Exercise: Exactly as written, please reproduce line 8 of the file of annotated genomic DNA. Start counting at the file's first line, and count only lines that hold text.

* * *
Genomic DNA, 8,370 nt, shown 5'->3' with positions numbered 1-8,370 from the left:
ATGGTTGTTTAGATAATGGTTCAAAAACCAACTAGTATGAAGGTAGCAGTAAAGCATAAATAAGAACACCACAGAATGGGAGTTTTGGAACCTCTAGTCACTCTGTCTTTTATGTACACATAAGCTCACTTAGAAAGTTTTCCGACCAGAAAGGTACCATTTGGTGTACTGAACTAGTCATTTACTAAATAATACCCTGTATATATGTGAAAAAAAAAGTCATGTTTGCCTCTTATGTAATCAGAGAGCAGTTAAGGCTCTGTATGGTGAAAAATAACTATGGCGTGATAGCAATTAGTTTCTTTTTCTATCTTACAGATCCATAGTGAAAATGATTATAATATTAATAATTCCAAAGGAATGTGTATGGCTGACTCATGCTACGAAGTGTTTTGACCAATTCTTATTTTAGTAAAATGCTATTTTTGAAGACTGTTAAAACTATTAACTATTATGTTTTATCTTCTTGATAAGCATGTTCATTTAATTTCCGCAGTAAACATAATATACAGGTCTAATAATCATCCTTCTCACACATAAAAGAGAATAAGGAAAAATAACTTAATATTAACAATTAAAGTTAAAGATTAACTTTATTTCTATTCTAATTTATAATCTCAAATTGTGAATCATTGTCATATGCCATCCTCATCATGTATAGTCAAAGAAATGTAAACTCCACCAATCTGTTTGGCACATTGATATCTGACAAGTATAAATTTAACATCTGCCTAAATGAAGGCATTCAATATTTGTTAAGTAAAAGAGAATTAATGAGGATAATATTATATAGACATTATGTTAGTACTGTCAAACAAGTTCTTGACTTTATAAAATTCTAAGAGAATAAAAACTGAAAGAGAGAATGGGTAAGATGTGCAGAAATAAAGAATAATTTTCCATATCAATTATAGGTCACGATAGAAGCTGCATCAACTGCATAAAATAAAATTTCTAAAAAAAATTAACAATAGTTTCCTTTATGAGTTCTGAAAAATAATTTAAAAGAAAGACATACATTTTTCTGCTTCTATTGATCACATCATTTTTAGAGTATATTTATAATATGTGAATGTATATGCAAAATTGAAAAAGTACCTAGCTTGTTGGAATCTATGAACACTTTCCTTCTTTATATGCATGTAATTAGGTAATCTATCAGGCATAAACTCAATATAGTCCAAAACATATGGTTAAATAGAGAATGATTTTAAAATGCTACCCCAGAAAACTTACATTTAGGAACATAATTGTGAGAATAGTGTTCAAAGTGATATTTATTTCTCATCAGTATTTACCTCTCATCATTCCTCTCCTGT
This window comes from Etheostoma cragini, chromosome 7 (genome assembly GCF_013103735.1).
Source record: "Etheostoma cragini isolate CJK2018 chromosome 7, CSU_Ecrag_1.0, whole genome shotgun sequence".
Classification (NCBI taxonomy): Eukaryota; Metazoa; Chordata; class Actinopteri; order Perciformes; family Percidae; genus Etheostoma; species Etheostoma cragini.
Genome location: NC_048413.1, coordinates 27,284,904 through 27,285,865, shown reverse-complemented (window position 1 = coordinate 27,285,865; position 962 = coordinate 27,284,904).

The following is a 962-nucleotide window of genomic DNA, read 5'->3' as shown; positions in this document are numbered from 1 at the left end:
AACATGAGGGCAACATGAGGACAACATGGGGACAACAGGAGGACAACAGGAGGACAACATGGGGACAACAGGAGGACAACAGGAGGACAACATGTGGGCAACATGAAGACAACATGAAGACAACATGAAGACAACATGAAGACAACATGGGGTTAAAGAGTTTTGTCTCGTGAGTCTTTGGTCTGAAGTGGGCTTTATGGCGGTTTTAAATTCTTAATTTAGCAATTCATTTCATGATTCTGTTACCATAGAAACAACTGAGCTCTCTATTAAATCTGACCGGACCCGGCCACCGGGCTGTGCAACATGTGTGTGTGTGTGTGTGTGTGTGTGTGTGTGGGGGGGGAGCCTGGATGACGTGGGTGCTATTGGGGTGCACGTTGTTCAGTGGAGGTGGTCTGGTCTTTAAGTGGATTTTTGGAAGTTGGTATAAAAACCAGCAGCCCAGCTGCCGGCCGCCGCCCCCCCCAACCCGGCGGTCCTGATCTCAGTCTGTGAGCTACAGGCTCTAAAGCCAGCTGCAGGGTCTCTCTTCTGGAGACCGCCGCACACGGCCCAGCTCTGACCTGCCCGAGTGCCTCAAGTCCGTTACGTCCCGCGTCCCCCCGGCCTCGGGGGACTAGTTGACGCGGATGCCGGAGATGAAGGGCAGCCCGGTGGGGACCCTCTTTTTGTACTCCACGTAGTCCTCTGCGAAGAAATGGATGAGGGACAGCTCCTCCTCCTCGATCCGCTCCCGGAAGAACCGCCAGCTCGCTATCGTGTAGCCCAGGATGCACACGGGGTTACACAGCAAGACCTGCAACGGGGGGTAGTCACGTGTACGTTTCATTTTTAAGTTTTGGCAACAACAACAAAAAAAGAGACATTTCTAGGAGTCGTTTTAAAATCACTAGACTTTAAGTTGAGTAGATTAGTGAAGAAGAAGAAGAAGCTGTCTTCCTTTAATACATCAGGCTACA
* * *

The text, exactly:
AACATGAGGGCAACATGAGGACAACATGGGGACAACAGGAGGACAACAGGAGGACAACATGGGGACAACAGGAGGACAACAGGAGGACAACATGTGGGCAACATGAAGACAACATGAAGACAACATGAAGACAACATGAAGACAACATGGGGTTAAAGAGTTTTGTCTCGTGAGTCTTTGGTCTGAAGTGGGCTTTATGGCGGTTTTAAATTCTTAATTTAGCAATTCATTTCATGATTCTGTTACCATAGAAACAACTGAGCTCTCTATTAAATCTGACCGGACCCGGCCACCGGGCTGTGCAACATGTGTGTGTGTGTGTGTGTGTGTGTGTGTGTGGGGGGGGAGCCTGGATGACGTGGGTGCTATTGGGGTGCACGTTGTTCAGTGGAGGTGGTCTGGTCTTTAAGTGGATTTTTGGAAGTTGGTATAAAAACCAGCAGCCCAGCTGCCGGCCGCCGCCCCCCCCAACCCGGCGGTCCTGATCTCAGTCTGTGAGCTACAGGCTCTAAAGCCAGCTGCAGGGTCTCTCTTCTGGAGACCGCCGCACACGGCCCAGCTCTGACCTGCCCGAGTGCCTCAAGTCCGTTACGTCCCGCGTCCCCCCGGCCTCGGGGGACTAGTTGACGCGGATGCCGGAGATGAAGGGCAGCCCGGTGGGGACCCTCTTTTTGTACTCCACGTAGTCCTCTGCGAAGAAATGGATGAGGGACAGCTCCTCCTCCTCGATCCGCTCCCGGAAGAACCGCCAGCTCGCTATCGTGTAGCCCAGGATGCACACGGGGTTACACAGCAAGACCTGCAACGGGGGGTAGTCACGTGTACGTTTCATTTTTAAGTTTTGGCAACAACAACAAAAAAAGAGACATTTCTAGGAGTCGTTTTAAAATCACTAGACTTTAAGTTGAGTAGATTAGTGAAGAAGAAGAAGAAGCTGTCTTCCTTTAATACATCAGGCTACA